How Did Christie Fare Politically Following the Storm?

Michael Aron breaks down Gov. Christie's response and reaction to it following the weekend's winter storm.

Gov. Chris Christie came home from New Hampshire to handle the storm. He stayed through the height of it and high-tailed it back to the campaign trail once the final flake fell. NJTV News Chief Political Correspondent Michael Aron joined Anchor Mary Alice Williams with a report on the political implications.

Williams: Did he demonstrate that he’s a guy with executive capacity?

Aron: I think you have to say he did. In fact, I think most observers would agree this was Christie at his best along with the town hall format. The commander-in-chief, the consoler-in-chief when necessary, the master of detail, at the same time some who follow him closely detected a serious change of mind about leaving New Hampshire. This was Christie’s response:

“The reporting that I wasn’t coming back was wholly inaccurate and you know didn’t put into effect the words that I used. Am I coming home? I have no plans to come home.”

And when a reporter asked what changed, he replied:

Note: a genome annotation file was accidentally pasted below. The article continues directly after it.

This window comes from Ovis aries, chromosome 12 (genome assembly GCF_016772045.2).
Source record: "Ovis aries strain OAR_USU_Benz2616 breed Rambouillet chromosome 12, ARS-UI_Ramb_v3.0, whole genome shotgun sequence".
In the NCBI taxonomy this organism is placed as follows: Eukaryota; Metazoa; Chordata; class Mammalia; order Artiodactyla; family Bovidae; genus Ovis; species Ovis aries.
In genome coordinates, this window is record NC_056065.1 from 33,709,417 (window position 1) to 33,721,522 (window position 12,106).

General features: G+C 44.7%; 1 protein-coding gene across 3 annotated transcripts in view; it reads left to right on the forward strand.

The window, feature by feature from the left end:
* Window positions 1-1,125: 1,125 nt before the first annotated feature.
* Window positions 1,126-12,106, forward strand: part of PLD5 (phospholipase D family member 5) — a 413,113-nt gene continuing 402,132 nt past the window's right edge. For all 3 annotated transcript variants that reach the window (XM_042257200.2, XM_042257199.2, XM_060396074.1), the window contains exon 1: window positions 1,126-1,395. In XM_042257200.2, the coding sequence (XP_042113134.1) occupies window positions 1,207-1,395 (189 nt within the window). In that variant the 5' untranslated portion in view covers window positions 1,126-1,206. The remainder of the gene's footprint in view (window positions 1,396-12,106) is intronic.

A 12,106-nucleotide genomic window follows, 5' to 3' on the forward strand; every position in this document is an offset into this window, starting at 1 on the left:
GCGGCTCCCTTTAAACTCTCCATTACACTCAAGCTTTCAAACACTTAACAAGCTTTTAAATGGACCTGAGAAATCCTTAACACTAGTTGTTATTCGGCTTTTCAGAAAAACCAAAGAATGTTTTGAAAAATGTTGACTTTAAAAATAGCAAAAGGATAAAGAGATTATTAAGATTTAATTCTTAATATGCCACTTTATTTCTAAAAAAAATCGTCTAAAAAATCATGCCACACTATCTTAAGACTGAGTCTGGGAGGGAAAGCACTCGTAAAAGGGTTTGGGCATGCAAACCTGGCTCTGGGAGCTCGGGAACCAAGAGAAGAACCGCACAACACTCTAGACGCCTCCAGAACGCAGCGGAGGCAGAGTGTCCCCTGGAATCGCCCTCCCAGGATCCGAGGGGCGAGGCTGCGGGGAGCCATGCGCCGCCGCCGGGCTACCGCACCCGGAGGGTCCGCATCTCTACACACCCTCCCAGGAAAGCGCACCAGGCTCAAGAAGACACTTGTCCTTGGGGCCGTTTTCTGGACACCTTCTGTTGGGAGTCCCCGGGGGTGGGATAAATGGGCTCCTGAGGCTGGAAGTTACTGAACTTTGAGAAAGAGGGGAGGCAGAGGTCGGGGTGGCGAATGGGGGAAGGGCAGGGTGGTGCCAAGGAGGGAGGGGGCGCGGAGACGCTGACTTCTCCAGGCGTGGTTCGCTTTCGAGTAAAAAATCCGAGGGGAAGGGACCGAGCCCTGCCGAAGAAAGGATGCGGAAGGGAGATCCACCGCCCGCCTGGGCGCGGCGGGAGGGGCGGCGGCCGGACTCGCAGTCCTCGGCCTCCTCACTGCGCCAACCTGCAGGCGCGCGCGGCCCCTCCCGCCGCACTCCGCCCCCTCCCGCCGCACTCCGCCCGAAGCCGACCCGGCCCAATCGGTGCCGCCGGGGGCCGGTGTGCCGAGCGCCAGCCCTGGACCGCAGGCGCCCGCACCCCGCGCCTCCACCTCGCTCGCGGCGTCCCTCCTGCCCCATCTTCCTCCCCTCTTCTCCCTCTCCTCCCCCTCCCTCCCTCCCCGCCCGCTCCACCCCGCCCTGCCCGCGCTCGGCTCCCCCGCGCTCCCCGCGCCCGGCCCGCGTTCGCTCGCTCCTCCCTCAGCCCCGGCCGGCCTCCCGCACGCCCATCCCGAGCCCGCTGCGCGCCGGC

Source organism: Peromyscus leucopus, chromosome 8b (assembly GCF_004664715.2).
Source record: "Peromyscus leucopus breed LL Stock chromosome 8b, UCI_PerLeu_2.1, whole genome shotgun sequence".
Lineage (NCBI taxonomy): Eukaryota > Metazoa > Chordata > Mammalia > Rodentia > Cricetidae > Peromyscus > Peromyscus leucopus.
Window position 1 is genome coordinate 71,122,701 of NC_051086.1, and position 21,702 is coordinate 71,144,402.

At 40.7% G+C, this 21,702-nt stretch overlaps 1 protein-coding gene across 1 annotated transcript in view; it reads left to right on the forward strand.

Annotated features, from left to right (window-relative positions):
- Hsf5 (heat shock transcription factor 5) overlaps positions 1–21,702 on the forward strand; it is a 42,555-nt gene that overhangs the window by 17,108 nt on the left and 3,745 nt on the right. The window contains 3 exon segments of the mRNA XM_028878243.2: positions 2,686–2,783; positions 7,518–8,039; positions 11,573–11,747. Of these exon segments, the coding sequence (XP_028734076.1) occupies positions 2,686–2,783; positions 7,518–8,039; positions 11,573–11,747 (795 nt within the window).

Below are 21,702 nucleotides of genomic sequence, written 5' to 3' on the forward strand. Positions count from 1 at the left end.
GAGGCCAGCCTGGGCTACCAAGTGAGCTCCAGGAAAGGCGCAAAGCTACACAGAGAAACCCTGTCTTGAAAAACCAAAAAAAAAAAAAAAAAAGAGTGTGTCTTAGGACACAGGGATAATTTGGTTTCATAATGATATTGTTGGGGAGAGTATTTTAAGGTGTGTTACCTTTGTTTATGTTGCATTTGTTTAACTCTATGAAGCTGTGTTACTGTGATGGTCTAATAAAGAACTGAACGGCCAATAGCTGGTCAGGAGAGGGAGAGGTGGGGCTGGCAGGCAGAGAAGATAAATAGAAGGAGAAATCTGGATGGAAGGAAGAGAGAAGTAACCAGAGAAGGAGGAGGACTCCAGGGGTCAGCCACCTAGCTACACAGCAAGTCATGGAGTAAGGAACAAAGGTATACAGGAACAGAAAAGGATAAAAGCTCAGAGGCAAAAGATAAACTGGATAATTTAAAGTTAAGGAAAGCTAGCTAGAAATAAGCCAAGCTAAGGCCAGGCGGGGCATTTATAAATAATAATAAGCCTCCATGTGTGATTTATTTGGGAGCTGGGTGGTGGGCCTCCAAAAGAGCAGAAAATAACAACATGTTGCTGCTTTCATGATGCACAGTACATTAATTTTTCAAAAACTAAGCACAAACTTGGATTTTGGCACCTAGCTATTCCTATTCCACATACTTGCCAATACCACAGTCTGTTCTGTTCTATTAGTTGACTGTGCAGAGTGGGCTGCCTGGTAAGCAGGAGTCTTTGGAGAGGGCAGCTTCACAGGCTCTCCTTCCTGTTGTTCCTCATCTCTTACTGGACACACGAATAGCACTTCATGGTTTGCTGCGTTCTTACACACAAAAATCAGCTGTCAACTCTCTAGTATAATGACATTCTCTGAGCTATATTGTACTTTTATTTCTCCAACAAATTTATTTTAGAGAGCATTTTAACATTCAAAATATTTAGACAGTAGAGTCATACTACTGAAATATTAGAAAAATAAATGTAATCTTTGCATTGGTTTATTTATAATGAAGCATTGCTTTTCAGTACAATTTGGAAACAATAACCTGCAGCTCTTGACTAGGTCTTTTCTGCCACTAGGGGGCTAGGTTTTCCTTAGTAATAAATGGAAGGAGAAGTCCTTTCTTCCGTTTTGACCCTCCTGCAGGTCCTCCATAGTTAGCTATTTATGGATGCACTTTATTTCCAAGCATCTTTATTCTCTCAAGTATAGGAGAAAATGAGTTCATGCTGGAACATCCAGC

“The circumstances got worse and clarified. So, as soon as it did, then I came home. But if the storm blew out to sea and I came home, I’d look pretty stupid. So the fact is that you make the decision when you have clarity on what the circumstances are going to be.”

Williams: So how did it play politically?

Aron: A Christie supporter I spoke to said that this was a no-brainier, that there was no downside to coming home. That Christie got a lot of press out of this, local and national. He and Gov. Cuomo were back to back on the air a lot this weekend. He said this time Christie closed the George Washington Bridge for the right reason, but that there’s probably not any significant repair with his relationship to New Jerseyans who are still kind of upset with him, or so the polls said. A Democratic operative I spoke to said Christie was all over the place on this one. There was too much braggadocio on his performance and that he made an awfully quick exit as we saw yesterday.

“For all the people in New Jersey, thank you for your support over the last 24 hours, in particular in staying home and we look forward to a normal, regular work week starting tomorrow. So any questions I’ll happily take. No questions? I’m out of here.”

Aron: Usually he looks disappointed if there are no questions, but he looks quite pleased.

Williams: What about the flooding in South Jersey? He’s getting hammered downplaying it.

Aron: He is and he is saying it’s receded, it’s gone, it wasn’t that bad. A Wildwood official said it was worse than Sandy. Christie said of course it was worse than Sandy, Sandy didn’t hit Cape May County directly — it hit farther north in Ocean and Monmouth counties. Sen. Jeff Van Drew of Cape May County has called on the governor to request federal disaster declaration. Christie’s office, which is engaging in a lot of push back on this story, says that the process is underway for that and that officials from Lt. Gov. Guadgano and DEP Commissioner Martin have been down there all day today. Everything is under control.